On a more sombre note, there is a story to the date over the entry to our temporary abode in this town (see photo).  During the tumultuous times of the “Wars of Religion” here in France, the village of Lourmarin, along with other villages nearby,was destroyed  in 1545  by  fire, deliberately set to massacre  les Vaudois, ( in English “Waldensians”), because of their ‘protestant’ religion.  Some 5000 people were slaughtered in 5 days. Others died of famine, and yet more were imprisoned.  Those who managed to escape fled to the hills, hid in caves, some fled the region, and some left France for the New World. Others eventually returned to rebuild their homes and their lives, hence the dating of most of the buildings here to the late 16th century, and later. But faith can be persistent, oui?  There remains a pride here that this town rose from its ashes (built now, almost exclusively of stone), and preserves its history of courage in its stones, and plaques to les martyrs du Lourmarin.

It gives me pause, in these troublesome times of our own,  when perhaps for the first time in our living history, the degree of polarization between those who call themselves Christian is becoming alarming, even threatening.  Because I spent my earlier career as a church historian,  I am all too familiar with the number of times certainty of religious conviction has carried  with it torches, swords, lynching ropes, guns, pogroms, inquisitions, persecutions and massacres. We cannot say it would never happen again. It already is.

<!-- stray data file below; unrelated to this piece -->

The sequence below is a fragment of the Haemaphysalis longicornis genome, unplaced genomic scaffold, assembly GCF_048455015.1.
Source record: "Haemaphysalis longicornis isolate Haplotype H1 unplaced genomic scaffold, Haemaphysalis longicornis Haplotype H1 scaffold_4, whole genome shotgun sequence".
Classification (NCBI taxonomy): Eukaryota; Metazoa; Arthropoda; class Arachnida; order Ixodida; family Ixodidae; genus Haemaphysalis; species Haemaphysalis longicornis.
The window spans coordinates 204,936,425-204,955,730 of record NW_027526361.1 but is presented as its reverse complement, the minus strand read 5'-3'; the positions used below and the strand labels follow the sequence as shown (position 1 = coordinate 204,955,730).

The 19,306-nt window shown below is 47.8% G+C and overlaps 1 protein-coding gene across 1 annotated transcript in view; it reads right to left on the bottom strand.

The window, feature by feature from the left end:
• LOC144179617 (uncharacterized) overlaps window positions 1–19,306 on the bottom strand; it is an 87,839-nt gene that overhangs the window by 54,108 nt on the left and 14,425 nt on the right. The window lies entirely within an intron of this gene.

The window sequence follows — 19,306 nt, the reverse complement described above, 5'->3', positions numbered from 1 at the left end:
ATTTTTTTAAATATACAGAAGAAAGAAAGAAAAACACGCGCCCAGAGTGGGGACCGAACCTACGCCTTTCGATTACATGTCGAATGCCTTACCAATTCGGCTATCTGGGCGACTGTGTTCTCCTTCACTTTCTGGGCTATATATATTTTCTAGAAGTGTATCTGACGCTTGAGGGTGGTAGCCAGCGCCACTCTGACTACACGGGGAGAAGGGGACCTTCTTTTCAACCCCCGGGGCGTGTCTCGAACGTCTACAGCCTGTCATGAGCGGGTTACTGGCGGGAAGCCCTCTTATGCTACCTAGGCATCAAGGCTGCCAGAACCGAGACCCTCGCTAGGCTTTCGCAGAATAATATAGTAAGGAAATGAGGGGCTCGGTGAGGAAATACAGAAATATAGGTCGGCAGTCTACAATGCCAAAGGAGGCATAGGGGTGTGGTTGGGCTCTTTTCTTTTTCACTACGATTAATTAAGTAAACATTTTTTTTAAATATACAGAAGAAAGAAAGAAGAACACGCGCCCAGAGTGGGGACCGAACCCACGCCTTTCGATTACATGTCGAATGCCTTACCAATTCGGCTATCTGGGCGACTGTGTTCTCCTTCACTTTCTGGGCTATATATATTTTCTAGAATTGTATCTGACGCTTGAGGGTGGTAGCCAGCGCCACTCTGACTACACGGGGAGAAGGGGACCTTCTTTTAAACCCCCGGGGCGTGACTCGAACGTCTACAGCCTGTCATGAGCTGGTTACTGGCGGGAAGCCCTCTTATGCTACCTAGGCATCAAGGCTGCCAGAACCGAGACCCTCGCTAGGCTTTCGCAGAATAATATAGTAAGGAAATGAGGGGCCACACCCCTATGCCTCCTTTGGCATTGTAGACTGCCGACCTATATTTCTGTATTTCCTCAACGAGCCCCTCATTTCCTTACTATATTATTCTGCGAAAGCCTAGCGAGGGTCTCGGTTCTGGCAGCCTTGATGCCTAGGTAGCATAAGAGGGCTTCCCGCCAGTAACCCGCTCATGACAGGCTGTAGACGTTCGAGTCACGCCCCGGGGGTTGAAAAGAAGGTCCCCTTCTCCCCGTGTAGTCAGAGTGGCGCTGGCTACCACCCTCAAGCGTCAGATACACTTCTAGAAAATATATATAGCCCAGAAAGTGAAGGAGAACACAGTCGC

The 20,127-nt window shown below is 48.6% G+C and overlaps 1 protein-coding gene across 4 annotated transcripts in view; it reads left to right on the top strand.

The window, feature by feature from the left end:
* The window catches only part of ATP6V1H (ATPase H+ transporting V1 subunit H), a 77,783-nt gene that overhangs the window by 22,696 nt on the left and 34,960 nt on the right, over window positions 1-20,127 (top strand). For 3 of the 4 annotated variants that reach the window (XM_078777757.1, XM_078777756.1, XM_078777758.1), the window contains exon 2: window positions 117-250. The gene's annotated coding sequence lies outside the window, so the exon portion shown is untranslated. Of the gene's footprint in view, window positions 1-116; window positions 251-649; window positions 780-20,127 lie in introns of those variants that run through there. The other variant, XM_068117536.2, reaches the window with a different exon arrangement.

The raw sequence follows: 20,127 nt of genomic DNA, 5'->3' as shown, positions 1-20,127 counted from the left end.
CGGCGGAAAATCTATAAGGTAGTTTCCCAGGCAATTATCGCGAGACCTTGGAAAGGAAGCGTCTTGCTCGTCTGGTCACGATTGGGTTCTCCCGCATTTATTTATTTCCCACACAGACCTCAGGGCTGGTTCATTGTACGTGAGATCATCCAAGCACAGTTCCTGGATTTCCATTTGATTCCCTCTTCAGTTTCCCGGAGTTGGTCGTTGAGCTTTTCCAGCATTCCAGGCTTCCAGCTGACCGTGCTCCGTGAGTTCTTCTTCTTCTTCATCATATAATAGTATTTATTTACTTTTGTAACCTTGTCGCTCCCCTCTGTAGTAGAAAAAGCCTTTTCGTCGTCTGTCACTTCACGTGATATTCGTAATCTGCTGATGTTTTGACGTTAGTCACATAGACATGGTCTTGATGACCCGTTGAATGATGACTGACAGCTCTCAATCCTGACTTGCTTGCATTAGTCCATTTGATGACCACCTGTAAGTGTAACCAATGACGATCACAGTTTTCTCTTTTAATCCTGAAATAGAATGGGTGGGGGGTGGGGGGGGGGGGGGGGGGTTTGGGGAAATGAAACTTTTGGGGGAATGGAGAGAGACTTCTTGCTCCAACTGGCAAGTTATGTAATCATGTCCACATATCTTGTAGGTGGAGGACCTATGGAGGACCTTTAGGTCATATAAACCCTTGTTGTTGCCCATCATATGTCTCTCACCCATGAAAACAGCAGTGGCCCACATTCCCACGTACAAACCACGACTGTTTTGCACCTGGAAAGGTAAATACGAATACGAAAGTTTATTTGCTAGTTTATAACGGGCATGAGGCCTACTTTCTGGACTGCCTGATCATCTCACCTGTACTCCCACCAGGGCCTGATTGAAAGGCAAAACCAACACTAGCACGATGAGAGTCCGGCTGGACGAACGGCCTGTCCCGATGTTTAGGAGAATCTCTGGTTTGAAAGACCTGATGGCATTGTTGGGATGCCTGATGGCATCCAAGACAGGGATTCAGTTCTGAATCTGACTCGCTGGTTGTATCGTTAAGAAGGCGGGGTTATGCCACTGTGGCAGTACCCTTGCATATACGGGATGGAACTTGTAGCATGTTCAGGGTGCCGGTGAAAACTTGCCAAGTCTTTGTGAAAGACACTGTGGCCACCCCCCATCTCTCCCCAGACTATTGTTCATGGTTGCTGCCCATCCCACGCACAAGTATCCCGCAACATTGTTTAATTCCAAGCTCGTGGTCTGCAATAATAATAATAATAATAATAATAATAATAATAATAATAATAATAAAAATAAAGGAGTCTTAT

I’ve remained a Christian only by dint of being also a pacifist.   For me, there is nothing about the life or teaching of Jesus that condones hatred, or its offspring, violence.  Only while I can be part of a community that practises peace, respect, welcome and respect, can I also claim to be a friend of Jesus Christ, and a follower of his Way.

So, perhaps one could say, that although the church was not open this morning, the long-dead preachers of Lourmarin were heard again anyway.  May we honour their faith with our own courage to uphold the peace of Christ.Amen.